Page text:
How To Find The Perfect Pair Of Tall Riding Boots

It is now easier than ever to find the perfect riding boots that look fabulous and fit well!

Tall boots should look elegant and be durable, practical and comfortable.  There are so many choices now in leather, design and technology – but a good fit remains the most important factor when shopping for that perfect pair of tall boots.

How to Measure for Stock Tall Riding Boots 

You’ll most likely need to measure when deciding on the proper tall riding boot. This process is much easier if you ask a friend to help with the measurements!

  1. Wear the riding clothes (breeches and socks) you usually wear when riding.
  2. Sit in a chair with a flat straight seat and place your feet flat on the floor with knees at a 90° angle.
  3. Take the measurement around your calf at the widest part.
  4. Measure the height from the floor to the back of your knee.

how-to-measure-for-tall-boot

Field Boots

Field boots have laces and are designed for the jumping disciplines. See the Tredstep Donatello Field Boot as an example of this type of boot. Field boots should be purchased taller than the final height required as they will drop, soften and crease around your ankle to allow for the correct leg position when riding.

Trying on Field Boots

When shopping for a new pair of tall boots try on different styles as they will fit differently.

The foot portion should be comfortable – not too tight, but also not too big. The sole should be comfortable, although it will often harder than the sole of a shoe.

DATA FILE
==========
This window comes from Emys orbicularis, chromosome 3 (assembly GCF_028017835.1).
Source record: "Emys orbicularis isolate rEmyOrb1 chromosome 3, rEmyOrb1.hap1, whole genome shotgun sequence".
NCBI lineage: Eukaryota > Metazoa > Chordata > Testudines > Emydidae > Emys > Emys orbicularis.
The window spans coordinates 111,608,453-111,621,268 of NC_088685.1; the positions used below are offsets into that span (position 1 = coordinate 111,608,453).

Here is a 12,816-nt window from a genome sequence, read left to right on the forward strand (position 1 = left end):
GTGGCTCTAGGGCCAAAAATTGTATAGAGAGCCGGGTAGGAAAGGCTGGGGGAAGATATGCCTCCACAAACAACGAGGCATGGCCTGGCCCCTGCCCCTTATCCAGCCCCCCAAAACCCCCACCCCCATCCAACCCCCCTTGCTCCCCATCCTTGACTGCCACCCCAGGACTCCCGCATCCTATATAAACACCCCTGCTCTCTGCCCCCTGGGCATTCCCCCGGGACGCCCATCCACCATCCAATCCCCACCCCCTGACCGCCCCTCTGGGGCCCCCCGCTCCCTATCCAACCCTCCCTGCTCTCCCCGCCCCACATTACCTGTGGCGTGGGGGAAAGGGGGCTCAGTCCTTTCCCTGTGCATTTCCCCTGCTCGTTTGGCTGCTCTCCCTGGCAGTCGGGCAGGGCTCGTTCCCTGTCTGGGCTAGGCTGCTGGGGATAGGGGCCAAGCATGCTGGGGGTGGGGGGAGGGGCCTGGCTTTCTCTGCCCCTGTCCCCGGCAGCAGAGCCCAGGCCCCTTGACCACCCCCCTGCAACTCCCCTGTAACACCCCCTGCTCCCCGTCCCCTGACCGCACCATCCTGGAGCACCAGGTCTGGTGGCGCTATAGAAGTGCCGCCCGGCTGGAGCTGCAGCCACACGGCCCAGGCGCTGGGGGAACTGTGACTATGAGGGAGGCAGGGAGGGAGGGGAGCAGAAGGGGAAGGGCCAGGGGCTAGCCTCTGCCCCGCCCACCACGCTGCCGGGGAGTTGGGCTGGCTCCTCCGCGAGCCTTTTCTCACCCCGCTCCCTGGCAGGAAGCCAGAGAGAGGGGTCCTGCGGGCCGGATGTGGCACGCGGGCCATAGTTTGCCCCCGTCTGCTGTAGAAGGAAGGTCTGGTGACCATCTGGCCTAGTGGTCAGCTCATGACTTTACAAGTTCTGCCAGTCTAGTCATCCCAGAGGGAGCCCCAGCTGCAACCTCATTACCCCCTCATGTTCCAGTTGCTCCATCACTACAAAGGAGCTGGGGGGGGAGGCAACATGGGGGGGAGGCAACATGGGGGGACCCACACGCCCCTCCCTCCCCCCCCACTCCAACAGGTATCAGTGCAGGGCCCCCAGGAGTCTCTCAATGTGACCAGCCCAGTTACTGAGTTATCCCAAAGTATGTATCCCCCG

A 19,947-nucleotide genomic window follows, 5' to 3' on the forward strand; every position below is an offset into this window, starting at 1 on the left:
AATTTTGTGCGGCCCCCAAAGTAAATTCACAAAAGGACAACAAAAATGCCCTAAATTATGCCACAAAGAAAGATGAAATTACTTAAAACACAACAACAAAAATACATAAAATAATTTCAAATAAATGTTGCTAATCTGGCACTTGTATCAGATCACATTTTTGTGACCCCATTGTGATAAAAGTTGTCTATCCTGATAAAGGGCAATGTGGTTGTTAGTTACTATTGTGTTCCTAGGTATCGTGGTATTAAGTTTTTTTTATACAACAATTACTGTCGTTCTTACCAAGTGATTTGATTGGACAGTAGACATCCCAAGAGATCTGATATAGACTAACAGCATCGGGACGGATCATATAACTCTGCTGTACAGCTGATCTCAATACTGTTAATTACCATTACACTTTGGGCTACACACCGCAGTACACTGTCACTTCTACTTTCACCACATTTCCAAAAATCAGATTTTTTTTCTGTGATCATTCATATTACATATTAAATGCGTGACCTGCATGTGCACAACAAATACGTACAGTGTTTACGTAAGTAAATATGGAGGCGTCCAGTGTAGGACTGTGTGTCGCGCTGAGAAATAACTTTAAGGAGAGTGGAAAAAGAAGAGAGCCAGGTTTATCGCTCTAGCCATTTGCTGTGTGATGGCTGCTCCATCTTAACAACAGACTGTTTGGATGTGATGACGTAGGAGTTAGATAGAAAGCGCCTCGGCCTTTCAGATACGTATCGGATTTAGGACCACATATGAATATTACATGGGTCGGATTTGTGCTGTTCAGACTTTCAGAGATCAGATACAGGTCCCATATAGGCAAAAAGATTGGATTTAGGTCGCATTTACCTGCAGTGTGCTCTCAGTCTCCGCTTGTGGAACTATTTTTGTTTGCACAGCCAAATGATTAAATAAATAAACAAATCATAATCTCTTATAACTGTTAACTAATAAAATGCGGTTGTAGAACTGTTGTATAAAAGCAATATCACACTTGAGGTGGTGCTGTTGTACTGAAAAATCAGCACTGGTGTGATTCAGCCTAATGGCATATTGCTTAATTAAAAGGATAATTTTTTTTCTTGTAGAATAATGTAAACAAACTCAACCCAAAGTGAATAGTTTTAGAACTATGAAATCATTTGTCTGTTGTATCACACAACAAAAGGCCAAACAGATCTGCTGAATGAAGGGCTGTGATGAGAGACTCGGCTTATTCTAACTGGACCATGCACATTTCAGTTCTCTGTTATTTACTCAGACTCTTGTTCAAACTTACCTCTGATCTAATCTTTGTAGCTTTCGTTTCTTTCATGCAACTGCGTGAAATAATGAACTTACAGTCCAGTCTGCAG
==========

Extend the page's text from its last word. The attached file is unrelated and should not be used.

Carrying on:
You should purchase field boots 1 ½ to 2 inches taller than the final height required. The amount of drop depends on the cut of the boot and the softness of the leather. For field boots for which you want the maximum height after break-in, the front of the boot should rise to the middle of your kneecap. The boots will seem uncomfortably tall and will crease slightly at the top when you bend your knee. This crease will disappear when the boots drop. You can see how high your boot will appear after the break-in phase by placing a heel lift in the footbed to raise your leg inside the boot.

Pull on or zip up your boots. Use boot hooks help get your tall boots on! Initially, they should be difficult to tug on (and off). If your boots have zippers, you should be able to zip them all the way up and snap the closure at the top while standing. The boots should feel snug and tight around your calf without cutting off your circulation.

If the boot is too loose, when it breaks in and stretches it will develop deep folds around your ankle that may press into your skin and cause discomfort. Also, if the boot is too loose, it will drop too much and be too short in height. Boots without a zipper need to be a little difficult to get on and off as they need to fit snugly, and the leather will stretch over time.

Now walk around in the boots you are trying, bend your knees and crouch into a riding position. You may need to try insoles or heel lifts to get a better fit or more comfort.

Breaking-in Field Boots

You can prevent your new tall field boots from rubbing the back of your knees during the break-in period by using a heel lift. Socks such as slippery Zocks that make boots easier to slide on.

Dressage Boots

Dressage boots are made with stiffer leather than field boots, and are designed to drop less. The drop is usually about ¾ inch. Softer, finer leather will drop more than thicker leather. Dressage boots should be high enough at the knee to help achieve an elegant, elongated leg in the saddle. The front of the boot should rise to just under your kneecap. The inside of the boot should be just below the back of the knee once the boots are broken in. For an example of a dressage boot see the Konigs Favorite Dressage Boot.

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